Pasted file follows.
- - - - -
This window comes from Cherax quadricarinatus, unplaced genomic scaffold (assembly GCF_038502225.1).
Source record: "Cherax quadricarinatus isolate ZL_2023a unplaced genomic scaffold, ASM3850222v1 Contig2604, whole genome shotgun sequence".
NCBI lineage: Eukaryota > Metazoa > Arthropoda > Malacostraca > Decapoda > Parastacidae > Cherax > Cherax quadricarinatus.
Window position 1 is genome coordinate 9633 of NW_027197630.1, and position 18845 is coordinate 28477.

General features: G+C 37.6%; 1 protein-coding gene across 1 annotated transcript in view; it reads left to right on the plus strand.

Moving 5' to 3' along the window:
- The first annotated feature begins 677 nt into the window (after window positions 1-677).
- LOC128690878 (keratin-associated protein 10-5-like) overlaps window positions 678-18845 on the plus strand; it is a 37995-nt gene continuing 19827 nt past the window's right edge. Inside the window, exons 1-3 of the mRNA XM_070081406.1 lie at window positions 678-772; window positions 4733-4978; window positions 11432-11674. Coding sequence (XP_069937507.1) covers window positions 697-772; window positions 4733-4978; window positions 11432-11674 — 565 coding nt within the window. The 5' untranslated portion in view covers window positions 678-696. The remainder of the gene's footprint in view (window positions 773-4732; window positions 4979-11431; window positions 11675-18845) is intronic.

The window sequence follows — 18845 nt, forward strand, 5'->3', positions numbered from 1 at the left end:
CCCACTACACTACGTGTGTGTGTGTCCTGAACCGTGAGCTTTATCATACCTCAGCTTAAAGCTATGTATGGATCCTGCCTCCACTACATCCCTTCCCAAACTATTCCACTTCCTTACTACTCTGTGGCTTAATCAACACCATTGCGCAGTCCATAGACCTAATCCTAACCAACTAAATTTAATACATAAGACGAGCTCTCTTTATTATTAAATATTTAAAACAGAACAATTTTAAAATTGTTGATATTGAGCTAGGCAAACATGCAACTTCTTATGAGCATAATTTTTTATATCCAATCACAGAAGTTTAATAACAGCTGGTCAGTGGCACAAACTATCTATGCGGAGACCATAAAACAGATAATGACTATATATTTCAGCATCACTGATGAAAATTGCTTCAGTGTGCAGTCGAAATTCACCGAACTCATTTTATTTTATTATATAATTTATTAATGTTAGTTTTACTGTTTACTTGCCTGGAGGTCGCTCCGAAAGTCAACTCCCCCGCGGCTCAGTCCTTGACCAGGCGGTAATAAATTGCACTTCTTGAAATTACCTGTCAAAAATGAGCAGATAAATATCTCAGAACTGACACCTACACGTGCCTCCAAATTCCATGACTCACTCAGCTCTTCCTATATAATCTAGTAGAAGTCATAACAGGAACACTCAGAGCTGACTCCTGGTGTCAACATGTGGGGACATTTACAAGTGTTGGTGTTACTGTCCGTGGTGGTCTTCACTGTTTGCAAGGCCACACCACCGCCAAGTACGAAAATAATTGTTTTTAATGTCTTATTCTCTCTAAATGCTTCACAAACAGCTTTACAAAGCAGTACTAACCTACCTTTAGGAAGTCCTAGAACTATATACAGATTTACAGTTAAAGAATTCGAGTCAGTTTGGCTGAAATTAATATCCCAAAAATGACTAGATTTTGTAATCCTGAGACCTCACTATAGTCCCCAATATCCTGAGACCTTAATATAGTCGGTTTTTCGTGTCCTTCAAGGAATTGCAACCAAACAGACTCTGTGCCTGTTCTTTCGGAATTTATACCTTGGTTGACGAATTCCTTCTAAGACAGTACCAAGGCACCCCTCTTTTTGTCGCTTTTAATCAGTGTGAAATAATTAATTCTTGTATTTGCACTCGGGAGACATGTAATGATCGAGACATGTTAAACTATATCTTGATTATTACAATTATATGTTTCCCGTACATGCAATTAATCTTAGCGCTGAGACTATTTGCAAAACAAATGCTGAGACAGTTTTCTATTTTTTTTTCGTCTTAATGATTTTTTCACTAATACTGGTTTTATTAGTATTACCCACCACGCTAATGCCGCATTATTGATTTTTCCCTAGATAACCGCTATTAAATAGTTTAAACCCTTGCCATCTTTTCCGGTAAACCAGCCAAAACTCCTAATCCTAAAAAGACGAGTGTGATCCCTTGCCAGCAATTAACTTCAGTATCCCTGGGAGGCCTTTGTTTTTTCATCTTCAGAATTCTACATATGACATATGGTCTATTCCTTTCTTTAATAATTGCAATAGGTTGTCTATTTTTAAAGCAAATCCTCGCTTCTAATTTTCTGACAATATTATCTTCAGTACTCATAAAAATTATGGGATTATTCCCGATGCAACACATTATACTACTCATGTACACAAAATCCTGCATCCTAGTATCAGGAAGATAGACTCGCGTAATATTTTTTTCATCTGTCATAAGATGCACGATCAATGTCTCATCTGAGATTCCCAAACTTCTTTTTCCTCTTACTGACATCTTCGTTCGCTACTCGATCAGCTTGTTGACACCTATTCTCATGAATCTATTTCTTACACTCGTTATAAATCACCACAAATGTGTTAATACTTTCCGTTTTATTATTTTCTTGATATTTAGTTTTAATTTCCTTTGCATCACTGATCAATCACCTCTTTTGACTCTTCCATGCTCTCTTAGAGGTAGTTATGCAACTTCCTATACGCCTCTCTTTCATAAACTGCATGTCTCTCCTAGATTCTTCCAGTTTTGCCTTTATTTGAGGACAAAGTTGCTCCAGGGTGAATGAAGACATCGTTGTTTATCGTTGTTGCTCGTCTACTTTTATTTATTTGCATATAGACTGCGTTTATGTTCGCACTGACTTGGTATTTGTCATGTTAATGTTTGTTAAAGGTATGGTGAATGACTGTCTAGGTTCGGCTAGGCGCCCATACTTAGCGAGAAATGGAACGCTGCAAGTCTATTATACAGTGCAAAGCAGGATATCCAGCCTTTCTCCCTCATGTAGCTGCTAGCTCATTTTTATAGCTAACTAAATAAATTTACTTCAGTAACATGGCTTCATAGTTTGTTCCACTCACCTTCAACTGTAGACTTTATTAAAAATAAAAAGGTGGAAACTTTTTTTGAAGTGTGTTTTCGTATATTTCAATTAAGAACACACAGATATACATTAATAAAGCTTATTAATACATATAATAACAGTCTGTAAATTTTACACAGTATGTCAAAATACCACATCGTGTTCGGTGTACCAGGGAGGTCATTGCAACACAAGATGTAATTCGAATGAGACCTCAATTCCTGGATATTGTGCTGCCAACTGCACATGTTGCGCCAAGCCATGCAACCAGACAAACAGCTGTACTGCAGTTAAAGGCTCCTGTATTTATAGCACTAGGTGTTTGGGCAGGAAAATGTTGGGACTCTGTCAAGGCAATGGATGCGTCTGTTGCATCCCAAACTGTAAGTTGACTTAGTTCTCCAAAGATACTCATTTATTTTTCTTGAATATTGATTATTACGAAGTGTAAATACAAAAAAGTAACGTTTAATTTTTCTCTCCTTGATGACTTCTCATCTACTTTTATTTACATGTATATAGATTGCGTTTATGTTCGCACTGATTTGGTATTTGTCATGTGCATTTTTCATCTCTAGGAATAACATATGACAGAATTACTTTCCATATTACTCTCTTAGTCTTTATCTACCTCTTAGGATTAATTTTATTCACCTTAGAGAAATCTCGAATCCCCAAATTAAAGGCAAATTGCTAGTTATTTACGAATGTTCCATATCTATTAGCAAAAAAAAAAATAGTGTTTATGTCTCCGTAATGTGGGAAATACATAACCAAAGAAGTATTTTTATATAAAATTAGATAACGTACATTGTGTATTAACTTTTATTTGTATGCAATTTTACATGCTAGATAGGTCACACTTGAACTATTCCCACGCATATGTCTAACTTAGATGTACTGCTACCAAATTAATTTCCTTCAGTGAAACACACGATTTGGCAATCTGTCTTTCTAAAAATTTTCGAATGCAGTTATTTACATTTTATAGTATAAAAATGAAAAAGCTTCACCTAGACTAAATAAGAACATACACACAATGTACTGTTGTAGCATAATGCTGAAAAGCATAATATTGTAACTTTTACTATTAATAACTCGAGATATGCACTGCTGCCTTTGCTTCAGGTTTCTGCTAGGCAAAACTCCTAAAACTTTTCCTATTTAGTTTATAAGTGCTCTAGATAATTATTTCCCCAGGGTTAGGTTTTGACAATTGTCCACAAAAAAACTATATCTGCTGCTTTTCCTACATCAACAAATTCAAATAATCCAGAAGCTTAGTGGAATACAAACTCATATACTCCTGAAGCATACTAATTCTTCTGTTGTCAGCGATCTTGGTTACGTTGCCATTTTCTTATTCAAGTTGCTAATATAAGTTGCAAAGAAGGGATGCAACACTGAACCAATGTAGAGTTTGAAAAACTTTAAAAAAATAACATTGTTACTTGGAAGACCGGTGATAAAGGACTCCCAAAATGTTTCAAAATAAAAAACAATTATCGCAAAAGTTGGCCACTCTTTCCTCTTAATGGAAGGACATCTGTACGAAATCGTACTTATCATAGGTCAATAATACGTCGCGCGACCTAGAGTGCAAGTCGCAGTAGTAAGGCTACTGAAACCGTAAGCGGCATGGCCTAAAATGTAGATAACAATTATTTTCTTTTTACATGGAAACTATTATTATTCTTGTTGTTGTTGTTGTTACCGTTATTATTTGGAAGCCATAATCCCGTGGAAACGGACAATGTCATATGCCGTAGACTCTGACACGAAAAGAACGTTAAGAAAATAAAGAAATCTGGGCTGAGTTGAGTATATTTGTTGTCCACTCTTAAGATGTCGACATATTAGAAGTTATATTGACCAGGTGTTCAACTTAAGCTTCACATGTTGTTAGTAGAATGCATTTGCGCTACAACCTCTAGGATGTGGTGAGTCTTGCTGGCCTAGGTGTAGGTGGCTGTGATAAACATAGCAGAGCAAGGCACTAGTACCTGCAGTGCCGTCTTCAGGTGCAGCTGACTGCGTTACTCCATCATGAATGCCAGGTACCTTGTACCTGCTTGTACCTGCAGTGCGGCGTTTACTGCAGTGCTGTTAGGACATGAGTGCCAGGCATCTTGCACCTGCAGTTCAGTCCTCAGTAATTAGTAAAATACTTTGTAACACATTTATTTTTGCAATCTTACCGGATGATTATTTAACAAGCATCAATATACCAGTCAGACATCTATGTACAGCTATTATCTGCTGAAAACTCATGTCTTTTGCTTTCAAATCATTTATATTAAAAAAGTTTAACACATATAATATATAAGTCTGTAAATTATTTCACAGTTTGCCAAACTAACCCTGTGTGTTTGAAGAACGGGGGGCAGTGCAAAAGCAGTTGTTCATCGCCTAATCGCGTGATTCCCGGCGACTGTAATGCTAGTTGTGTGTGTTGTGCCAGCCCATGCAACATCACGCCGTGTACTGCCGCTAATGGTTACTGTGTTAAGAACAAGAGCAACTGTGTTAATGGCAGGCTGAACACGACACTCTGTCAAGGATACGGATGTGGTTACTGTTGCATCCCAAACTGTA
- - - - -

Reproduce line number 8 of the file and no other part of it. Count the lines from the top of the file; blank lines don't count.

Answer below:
- LOC128690878 (keratin-associated protein 10-5-like) overlaps window positions 678-18845 on the plus strand; it is a 37995-nt gene continuing 19827 nt past the window's right edge. Inside the window, exons 1-3 of the mRNA XM_070081406.1 lie at window positions 678-772; window positions 4733-4978; window positions 11432-11674. Coding sequence (XP_069937507.1) covers window positions 697-772; window positions 4733-4978; window positions 11432-11674 — 565 coding nt within the window. The 5' untranslated portion in view covers window positions 678-696. The remainder of the gene's footprint in view (window positions 773-4732; window positions 4979-11431; window positions 11675-18845) is intronic.